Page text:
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Wednesday, April 16, 2014
Speculator, NY ,
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The way things were by Anne Weaver

Wednesday, February 06, 2013 - Updated: 8:14 AM

ABOUT THE WEEK OF FEB. 6, 1964, establishing Daylight Saving for nine months of the year, and reducing the prima facie evidence of violation of the alcohol impairment law to .05 percent for all drivers, a two drink bill, headed a list of 11 proposals discussed at a legislative public hearing in November at Hofstra University, Hampstead, L.I.

State Senator Edward J. Speno, chairman of the Joint Legislative Committee on Motor Vehicles and Traffic Safety, said the Daylight Saving and alcohol bills, and nine others on the public hearing agenda in the University’s Memorial Hall, were among 30 bills tentatively scheduled for pre-filing in March.

Ten of the committee’s bills were enacted during the last session and 40 during the last four sessions, including four bills dealing with seatbelts.

The proposed Daylight Saving nine-month bill was a compromise from the year-round bill sponsored by the committee during the last session. That was allowed to die in order to permit more expression of opinion and because of unified opposition from the daylight-only radio stations that would lose early-morning broadcast time in the winter.

At HAMILTON COUNTY, state Comptroller Arthur Levitt had announced the distribution of monies for February to the 65 public welfare districts in the state. The money represented the federal and state share of anticipated welfare expenditures by the localities. Hamilton County received $2,960.

At INDIAN LAKE, Airman 3c Joseph H. Merwin had completed the course for physiological training specialists at the United States Air Force School of Medicine at Brooks Air Force Base.

Airman Merwin received instruction in the operation of physiological equipment including high altitude chambers. The airman, son of Mrs. Margaret Merwin, was a graduate of Indian Lake School.

At INLET, fire of undetermined origin did considerable damage to the interior of Harwood’s Laundromat at Eagle Bay early Tuesday night. The Ted Harwood family was about to sit down to their evening meal when they were alerted by Charles Russell. He was driving by and saw the flames in the laundromat that adjoined the Harwood home.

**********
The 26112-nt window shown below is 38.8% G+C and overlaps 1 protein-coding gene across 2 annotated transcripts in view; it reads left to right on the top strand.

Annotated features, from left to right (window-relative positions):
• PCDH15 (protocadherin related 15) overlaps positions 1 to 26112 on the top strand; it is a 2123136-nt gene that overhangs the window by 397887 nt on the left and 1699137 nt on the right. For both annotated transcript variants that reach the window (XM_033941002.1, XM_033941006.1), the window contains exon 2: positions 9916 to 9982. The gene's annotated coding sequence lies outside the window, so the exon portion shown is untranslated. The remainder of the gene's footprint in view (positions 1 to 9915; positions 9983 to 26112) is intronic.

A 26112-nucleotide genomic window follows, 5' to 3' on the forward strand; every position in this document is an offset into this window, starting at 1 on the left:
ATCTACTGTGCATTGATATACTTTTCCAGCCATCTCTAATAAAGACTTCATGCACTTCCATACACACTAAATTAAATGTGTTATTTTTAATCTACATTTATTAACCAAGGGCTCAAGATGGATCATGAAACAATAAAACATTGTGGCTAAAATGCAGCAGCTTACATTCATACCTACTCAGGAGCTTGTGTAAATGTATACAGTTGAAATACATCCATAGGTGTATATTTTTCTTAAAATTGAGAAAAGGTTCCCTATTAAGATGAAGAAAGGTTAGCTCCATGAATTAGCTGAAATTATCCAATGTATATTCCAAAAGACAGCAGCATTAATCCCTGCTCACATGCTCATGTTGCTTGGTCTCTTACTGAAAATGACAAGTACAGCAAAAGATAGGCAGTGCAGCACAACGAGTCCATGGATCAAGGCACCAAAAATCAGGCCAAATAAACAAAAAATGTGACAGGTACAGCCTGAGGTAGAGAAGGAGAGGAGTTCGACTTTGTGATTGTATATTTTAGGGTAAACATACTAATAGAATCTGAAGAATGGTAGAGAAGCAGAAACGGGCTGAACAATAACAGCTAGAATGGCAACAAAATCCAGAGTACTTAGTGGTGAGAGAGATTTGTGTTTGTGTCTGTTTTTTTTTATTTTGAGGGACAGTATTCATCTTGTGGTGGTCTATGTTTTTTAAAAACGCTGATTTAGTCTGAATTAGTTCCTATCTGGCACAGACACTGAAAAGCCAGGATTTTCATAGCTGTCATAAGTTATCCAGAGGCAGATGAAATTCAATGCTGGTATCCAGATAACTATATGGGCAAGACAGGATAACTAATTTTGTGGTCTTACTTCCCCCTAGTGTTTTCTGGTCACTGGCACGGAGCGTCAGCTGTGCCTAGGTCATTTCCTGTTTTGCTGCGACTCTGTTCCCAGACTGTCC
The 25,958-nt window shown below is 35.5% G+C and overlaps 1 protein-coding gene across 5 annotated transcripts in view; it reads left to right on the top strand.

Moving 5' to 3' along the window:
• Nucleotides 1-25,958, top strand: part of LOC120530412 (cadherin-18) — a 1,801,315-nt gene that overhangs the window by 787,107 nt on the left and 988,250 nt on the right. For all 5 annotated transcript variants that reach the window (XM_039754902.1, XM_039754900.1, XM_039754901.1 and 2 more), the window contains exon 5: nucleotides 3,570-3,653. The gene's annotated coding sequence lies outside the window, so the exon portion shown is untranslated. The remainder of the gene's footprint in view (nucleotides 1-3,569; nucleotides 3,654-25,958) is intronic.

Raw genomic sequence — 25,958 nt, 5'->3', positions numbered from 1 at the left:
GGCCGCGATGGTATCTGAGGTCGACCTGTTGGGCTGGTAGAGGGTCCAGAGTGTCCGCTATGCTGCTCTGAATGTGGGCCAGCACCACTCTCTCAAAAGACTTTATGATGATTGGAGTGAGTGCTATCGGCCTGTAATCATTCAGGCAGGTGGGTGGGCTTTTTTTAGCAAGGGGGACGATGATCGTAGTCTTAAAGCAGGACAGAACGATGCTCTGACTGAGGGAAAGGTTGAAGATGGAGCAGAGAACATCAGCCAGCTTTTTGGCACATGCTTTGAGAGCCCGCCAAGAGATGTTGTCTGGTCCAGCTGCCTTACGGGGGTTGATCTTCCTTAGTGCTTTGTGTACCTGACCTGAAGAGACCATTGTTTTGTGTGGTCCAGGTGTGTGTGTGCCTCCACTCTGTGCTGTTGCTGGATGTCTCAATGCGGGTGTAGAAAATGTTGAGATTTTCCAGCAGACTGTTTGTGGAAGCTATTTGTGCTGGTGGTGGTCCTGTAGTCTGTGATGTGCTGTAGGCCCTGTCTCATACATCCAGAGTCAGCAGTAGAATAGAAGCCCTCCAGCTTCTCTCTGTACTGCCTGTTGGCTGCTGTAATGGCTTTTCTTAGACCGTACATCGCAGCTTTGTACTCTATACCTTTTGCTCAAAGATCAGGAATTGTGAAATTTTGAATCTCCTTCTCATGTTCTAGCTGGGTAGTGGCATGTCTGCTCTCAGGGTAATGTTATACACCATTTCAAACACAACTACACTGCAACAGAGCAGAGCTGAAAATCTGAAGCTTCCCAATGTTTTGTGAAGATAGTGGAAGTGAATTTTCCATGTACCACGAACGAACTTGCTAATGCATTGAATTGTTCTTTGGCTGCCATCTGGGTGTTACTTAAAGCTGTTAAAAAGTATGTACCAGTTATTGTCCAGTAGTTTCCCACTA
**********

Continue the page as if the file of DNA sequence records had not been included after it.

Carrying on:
The Eagle Bay Fire Department responded immediately and within a few minutes the Inlet Voluntary Hose Company arrived and the two departments managed to get the blaze under control.

At LAKE PLEASANT, Speculator’s Annual Winter Carnival would open Feb. 21 with a program of races for skiers of all ages and in all classes — expert, intermediate and novice — with some novel events to add spice. Because Speculator had three T-bar lifts operating daily, and many rails suitable for skiers of all types and skills, there would be no suspension of activity for any skiers who wished to devote most or all of their time to enjoying their own recreational skiing, instead of watching races.

Saturday evening there would be a display of fireworks and a torchlight slalom down Sacandaga slope, during which Oak Mountain would otherwise be blacked out.

Leap Year would be honored by including expert women skiers, as well as ski school instructors, in a thrilling fantasy in which everyone could be said to be “carrying a torch for someone.” The Carnival Queen would be crowned in a gala ceremony Saturday night, after prizes had been awarded in the school auditorium to the winners of the races.

At LONG LAKE, Ralph W. Faxon, yeoman first class, son of Mrs. Pauline M. Faxon, Long Lake, was serving with Fleet Weather Facility in London, England. The Fleet Weather Facility in London was based in the headquarters of the commander in chief, Naval Forces, Europe, and provided weather information for the naval components in the United Kingdom and Northern Europe as required.

Faxon entered the service in September 1954.

At RAQUETTE LAKE, Orrin “Ott” Lanphear, 75, a well-known Adirondack guide and a Raquette Lake resident for more than 50 years, died the previous Thursday in Albany Medical Center. He had resided in this area all his life.

He married Hazel McCane. The couple had owned and operated Lanphear Cabins and Hotel here for several years. Mr. Lanphear had been ill health since Nov. 10 when he fractured his hip while guiding a hunting party. He had been a patient in the Albany hospital for the past few days.

He was a member of Raquette Lake Chapel, the Raquette Lake Fire Department, the IOOF in Indian Lake and, until recently, the Raquette Lake bowling team.

Besides his wife he left three sons, Frank, Edgar and Gerald, all of Raquette Lake; and three daughters, Mrs. Raymond Colligah and Mrs. Kurt Forsell, both of Raquette Lake, and Mrs. Richard Beckingham of Indian Lake.

The funeral was from his home and Raquette Lake Chapel with the Rev. Livingston officiating. Burial was in Indian Lake.

Mrs. Orrin “Ott” Lanphear and family thanked all of their friends, relatives and neighbors for the many prayers, flowers, food and kind deeds shown them following the loss of their beloved husband and father.

     

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